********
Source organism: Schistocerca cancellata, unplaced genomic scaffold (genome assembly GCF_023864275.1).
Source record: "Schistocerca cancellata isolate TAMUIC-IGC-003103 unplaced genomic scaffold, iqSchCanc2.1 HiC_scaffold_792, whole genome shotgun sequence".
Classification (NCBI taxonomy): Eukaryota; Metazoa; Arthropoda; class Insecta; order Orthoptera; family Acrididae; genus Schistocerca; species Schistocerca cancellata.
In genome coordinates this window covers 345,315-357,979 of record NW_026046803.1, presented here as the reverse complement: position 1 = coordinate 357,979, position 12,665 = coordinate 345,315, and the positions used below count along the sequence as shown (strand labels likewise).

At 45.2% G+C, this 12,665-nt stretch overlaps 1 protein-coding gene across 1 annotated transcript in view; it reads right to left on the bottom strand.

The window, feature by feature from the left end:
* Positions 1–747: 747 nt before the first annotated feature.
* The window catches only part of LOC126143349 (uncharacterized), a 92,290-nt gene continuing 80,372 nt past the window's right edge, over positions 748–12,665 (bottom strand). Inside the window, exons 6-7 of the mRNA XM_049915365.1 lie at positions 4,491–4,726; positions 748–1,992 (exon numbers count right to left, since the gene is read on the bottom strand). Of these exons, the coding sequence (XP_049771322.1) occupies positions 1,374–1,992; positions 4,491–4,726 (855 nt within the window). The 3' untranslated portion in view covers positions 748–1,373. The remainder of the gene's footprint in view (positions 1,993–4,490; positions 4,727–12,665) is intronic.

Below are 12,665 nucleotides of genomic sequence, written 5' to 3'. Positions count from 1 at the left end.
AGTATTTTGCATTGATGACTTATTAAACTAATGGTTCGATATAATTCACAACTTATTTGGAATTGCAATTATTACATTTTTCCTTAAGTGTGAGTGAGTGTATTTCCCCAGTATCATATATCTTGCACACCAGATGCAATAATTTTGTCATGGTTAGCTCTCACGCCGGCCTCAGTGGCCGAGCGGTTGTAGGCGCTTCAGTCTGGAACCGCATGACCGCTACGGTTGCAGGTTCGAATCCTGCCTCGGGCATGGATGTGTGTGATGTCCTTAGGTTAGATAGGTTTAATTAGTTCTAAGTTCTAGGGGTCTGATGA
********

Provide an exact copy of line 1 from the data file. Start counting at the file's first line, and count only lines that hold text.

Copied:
Source organism: Schistocerca cancellata, unplaced genomic scaffold (genome assembly GCF_023864275.1).